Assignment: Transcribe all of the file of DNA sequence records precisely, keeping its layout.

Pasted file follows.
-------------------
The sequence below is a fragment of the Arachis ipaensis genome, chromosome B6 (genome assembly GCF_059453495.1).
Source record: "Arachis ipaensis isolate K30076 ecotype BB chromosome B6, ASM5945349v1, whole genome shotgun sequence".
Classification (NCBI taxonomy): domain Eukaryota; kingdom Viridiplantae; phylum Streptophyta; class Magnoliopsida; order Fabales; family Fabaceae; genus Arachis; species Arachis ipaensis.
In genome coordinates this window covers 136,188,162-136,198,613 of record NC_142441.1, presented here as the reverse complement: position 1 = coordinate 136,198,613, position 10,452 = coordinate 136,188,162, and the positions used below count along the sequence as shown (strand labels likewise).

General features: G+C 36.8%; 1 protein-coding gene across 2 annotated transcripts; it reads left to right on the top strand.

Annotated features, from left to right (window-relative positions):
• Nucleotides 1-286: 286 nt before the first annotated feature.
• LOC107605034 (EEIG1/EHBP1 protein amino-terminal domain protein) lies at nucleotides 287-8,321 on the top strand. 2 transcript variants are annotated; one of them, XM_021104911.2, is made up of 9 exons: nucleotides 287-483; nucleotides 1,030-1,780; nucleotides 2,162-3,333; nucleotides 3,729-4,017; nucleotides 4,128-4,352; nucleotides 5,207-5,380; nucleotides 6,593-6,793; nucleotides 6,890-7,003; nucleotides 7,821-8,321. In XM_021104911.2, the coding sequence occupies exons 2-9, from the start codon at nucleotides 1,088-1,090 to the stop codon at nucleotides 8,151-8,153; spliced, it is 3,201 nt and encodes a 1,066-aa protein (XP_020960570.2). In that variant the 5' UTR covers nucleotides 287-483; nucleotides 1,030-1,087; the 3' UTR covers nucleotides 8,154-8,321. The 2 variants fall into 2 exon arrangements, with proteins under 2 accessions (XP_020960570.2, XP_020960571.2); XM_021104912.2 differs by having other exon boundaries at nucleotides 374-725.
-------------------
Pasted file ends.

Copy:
The sequence below is a fragment of the Arachis ipaensis genome, chromosome B6 (genome assembly GCF_059453495.1).
Source record: "Arachis ipaensis isolate K30076 ecotype BB chromosome B6, ASM5945349v1, whole genome shotgun sequence".
Classification (NCBI taxonomy): domain Eukaryota; kingdom Viridiplantae; phylum Streptophyta; class Magnoliopsida; order Fabales; family Fabaceae; genus Arachis; species Arachis ipaensis.
In genome coordinates this window covers 136,188,162-136,198,613 of record NC_142441.1, presented here as the reverse complement: position 1 = coordinate 136,198,613, position 10,452 = coordinate 136,188,162, and the positions used below count along the sequence as shown (strand labels likewise).

General features: G+C 36.8%; 1 protein-coding gene across 2 annotated transcripts; it reads left to right on the top strand.

Annotated features, from left to right (window-relative positions):
• Nucleotides 1-286: 286 nt before the first annotated feature.
• LOC107605034 (EEIG1/EHBP1 protein amino-terminal domain protein) lies at nucleotides 287-8,321 on the top strand. 2 transcript variants are annotated; one of them, XM_021104911.2, is made up of 9 exons: nucleotides 287-483; nucleotides 1,030-1,780; nucleotides 2,162-3,333; nucleotides 3,729-4,017; nucleotides 4,128-4,352; nucleotides 5,207-5,380; nucleotides 6,593-6,793; nucleotides 6,890-7,003; nucleotides 7,821-8,321. In XM_021104911.2, the coding sequence occupies exons 2-9, from the start codon at nucleotides 1,088-1,090 to the stop codon at nucleotides 8,151-8,153; spliced, it is 3,201 nt and encodes a 1,066-aa protein (XP_020960570.2). In that variant the 5' UTR covers nucleotides 287-483; nucleotides 1,030-1,087; the 3' UTR covers nucleotides 8,154-8,321. The 2 variants fall into 2 exon arrangements, with proteins under 2 accessions (XP_020960570.2, XP_020960571.2); XM_021104912.2 differs by having other exon boundaries at nucleotides 374-725.